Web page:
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Work to launch on UK’s first commercial spaceport in Shetland 

Lamba Ness peninsula, where the SaxaVord UK Spaceport launch site will be located
Lamba Ness peninsula, where the SaxaVord UK Spaceport launch site will be located

Construction of the UK’s first vertical spaceport is set to begin next month (March) after it received planning approval from Shetland Islands Council (SIC).

The local authority’s approval was hailed as the “critical first step” in building the UK’s first commercial spaceport and establishing the UK as the European hub for commercial spaceflight.

The approval came after Historic Environment Scotland (HES) withdrew its objections to the spaceport in January following months of discussions and the submission of a revised proposal.

WWII radar station

Previously the agency looking after Scotland’s historic environment refused what is called a ‘Scheduled Monument Consent’ because of the impact the project would have on the nationally important WWII Skaw radar station at Lamba Ness.

Site of SaxaVord Spaceport on the Lamba Ness peninsula in Unst with features of former WWII Skaw radar station. Erikka Askeland/DCT Media

The approval provides Scottish Ministers with a 28-day window to review the £43 million plan by SaxaVord UK Spaceport.

Should Scottish Ministers choose not to call the application in for review, or call it in and agree that the project should proceed, construction of the facility can begin.

The privately-funded spaceport will consist of three launchpads at the Lamba Ness peninsula in Unst, allowing for the launch of small satellites into either polar or sun-synchronous, low-earth orbits.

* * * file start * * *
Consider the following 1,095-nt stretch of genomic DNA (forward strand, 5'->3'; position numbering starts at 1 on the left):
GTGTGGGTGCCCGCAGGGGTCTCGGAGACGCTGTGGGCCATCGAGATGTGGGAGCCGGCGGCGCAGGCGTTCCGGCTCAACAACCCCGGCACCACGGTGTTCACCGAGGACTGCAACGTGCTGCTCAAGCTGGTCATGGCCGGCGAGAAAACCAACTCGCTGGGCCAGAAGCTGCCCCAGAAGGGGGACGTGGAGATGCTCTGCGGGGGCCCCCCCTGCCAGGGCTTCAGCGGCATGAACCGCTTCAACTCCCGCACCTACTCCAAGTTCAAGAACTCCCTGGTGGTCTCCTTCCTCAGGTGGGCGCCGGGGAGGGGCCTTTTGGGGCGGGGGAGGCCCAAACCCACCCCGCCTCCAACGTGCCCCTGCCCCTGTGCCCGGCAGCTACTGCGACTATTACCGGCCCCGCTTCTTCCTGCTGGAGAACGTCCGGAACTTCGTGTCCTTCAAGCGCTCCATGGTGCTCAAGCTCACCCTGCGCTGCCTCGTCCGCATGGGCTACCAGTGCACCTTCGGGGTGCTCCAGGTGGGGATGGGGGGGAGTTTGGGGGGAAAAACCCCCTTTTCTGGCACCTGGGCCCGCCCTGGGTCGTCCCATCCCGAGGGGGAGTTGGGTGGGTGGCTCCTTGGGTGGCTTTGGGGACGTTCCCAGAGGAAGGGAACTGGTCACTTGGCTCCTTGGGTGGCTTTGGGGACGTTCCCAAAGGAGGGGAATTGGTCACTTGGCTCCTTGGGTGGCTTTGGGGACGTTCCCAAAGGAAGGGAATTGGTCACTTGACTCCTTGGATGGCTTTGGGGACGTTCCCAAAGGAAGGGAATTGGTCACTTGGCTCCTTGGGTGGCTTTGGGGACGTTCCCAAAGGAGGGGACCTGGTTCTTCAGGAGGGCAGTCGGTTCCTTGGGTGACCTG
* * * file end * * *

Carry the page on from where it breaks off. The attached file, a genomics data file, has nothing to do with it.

With the ambition of achieving 30 launch events per year, the site will support a range of launch service providers (LSPs) supporting industries and services including telecommunications, media, weather and defence.

Artists impression of Skyrora XL – the rocket set to be launched this year (2022) from Shetland.

Timelines are tight with the target of delivering the first orbital launch from UK soil after the third quarter of this year.

Up, up and away

In October, Skyrora, a company headquartered in Edinburgh, announced a deal to launch several rockets over the next decade from the SaxaVord Spaceport, with first planned for this year.

The Scottish company is vying with ABL Space, an American rocket firm which also hopes to launch from SaxaVord in 2022.

ABL is working as the partner of a £40million UK Space Agency “pathfinder” project, which is being led by US aerospace and defence giant, Lockheed Martin.

Lockheed Martin expects the launch site may eventually create about 140 jobs on Unst and inject at least £4.9 million per annum into the local economy. 

SaxaVord Spaceport chief executive Frank Strang with artwork sent to him from an aspiring young rocket scientist. Shetland. Erikka Askeland/DCT Media

In a statement, SaxaVord Spaceport chief executive Frank Strang said: “We have been working on bringing the space economy to Shetland for five years, so it is fantastic that the economic benefits are already being felt.